By Nanci Hellmich, USA TODAY
Here's another reason to get a good night's sleep: Too little shut-eye plays havoc with your fat cells, which could lead to weight gain and type 2 diabetes, researchers reported Monday.
Scientists have known for years that sleep deprivation makes you tired and cranky and less able to think clearly. It also can make you fat because it increases levels of a hunger hormone and decreases levels of a fullness hormone, which could lead to overeating and weight gain.
The latest study indicates that not getting enough sleep reduces your fat cells' ability to respond properly to the hormone insulin, which is crucial for regulating energy storage and use. Over time the disruption could lead to weight gain, type 2 diabetes and other health problems, the researchers say.
"Our fat cells need sleep to function properly," says Matthew Brady, one of the study's authors and vice chair of the committee on Molecular Metabolism and Nutrition at the University of Chicago. "If you're sleep deprived, your brain may feel groggy, and it turns out that your fat cells also need sleep or they are metabolically groggy."
The study is the first to examine the effects of sleep deprivation on fat cells in humans, he says.
Brady and colleagues had seven healthy, lean young adults live in a sleep laboratory for four days on two separate occasions, spaced four weeks apart. Participants were fed identical meals for the eight days, and they had no access to snacks.
For one part of the study, the participants spent 8½ hours in bed on four consecutive nights. They slept an average of 7.87 hours a night. For the other part, they spent 4½ hours in bed for four consecutive nights, sleeping an average of 4.35 hours. At the end of the four days, they were sleep-deprived by an average of 14 hours.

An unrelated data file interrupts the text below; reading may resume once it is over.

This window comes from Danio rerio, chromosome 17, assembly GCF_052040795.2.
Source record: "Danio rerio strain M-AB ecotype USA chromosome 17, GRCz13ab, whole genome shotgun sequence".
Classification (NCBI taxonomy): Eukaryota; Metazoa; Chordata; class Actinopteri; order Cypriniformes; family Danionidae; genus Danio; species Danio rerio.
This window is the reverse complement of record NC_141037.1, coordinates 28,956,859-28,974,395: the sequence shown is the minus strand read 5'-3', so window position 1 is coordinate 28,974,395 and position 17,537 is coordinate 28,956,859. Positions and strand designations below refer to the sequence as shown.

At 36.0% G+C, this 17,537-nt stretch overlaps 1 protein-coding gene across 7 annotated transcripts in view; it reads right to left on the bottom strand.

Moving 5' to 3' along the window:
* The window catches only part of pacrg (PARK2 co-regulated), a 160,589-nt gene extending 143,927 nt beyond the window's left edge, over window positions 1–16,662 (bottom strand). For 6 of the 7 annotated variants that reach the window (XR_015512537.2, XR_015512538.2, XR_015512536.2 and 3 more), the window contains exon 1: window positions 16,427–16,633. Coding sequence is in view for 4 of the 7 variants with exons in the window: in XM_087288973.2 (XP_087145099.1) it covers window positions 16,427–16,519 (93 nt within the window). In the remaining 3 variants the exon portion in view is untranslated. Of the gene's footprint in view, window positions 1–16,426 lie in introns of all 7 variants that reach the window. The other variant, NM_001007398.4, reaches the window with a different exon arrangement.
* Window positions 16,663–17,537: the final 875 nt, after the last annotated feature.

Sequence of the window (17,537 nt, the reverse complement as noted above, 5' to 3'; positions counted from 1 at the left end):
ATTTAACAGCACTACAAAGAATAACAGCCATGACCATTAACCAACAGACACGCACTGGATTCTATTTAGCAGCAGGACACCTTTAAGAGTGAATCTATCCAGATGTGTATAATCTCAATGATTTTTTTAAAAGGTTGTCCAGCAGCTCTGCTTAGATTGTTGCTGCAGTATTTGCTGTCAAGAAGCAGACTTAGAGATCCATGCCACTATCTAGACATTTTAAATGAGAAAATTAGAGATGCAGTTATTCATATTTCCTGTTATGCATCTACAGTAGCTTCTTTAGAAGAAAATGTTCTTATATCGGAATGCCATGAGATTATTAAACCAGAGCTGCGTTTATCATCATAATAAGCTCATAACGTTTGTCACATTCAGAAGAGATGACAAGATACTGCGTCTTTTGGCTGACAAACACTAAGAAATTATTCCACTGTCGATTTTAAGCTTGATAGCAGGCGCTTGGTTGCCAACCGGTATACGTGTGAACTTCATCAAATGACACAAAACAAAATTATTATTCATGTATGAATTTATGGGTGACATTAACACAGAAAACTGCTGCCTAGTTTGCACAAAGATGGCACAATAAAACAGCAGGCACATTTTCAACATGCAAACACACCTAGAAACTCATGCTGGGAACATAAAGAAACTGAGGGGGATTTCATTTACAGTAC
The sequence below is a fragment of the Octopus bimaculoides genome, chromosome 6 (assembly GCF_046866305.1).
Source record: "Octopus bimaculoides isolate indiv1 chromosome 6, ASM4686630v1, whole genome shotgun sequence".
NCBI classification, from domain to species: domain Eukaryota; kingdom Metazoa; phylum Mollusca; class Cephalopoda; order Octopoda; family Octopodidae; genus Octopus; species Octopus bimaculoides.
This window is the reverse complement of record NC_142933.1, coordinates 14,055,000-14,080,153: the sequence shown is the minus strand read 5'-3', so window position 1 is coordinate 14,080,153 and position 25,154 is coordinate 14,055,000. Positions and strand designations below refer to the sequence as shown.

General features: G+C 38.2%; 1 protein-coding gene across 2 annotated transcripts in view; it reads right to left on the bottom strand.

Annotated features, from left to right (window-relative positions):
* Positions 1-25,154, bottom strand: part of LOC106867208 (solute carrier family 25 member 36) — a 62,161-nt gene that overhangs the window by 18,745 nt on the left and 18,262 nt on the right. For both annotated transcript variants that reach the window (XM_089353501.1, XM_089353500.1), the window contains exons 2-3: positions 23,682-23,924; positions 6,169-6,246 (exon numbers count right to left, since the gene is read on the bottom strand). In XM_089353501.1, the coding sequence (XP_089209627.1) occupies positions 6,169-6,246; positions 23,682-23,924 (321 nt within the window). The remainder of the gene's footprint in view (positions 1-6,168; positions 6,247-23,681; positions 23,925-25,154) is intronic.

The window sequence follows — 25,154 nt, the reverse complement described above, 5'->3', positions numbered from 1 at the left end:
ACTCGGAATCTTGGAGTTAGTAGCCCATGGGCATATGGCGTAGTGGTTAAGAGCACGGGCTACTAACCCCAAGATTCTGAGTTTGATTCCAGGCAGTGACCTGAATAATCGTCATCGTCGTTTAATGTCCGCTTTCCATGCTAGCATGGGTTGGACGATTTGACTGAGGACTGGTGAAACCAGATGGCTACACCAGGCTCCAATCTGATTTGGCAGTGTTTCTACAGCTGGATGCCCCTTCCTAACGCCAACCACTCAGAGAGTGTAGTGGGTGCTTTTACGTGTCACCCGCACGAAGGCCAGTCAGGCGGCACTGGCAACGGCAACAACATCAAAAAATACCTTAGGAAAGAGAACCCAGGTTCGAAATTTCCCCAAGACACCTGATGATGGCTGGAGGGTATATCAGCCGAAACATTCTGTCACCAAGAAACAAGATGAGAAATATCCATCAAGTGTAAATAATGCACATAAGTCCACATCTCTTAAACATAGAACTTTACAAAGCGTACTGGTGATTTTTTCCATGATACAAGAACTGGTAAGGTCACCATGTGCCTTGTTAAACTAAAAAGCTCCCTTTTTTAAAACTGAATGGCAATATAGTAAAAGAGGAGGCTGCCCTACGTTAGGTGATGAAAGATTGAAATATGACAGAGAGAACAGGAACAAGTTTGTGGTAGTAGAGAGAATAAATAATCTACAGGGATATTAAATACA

After the fourth night under each experimental condition, researchers measured participants' overall response to insulin, and they collected abdominal fat tissue from the participants to measure how the fat cells reacted to insulin after sleep deprivation. "We looked at insulin on the cellular level," Brady says.
The findings reported in Tuesday's issue of the Annals of Internal Medicine showed that after four nights of sleep deprivation, the body's overall ability to respond to insulin properly decreased by an average of 16%, which is the first step toward developing type 2 diabetes, Brady says.
Also, after too little sleep, the fat cells' ability to use insulin properly, called insulin sensitivity, dropped by 30%. When fat cells don't respond to insulin properly, lipids (fats) circulate in the blood, which can lead to other health problems, including type 2 diabetes, Brady says.
People think of fat as a bad guy, but some fat "is your friend," Brady says. "When fat cells are functioning properly, they safely store fat away for future use such as when you are sleeping or exercising. Fat cells remove fatty acids and lipids from circulating in the body and damaging other tissues. But when your fat cells stop responding to insulin properly, then lipids leave the fat cells and leach out into your blood."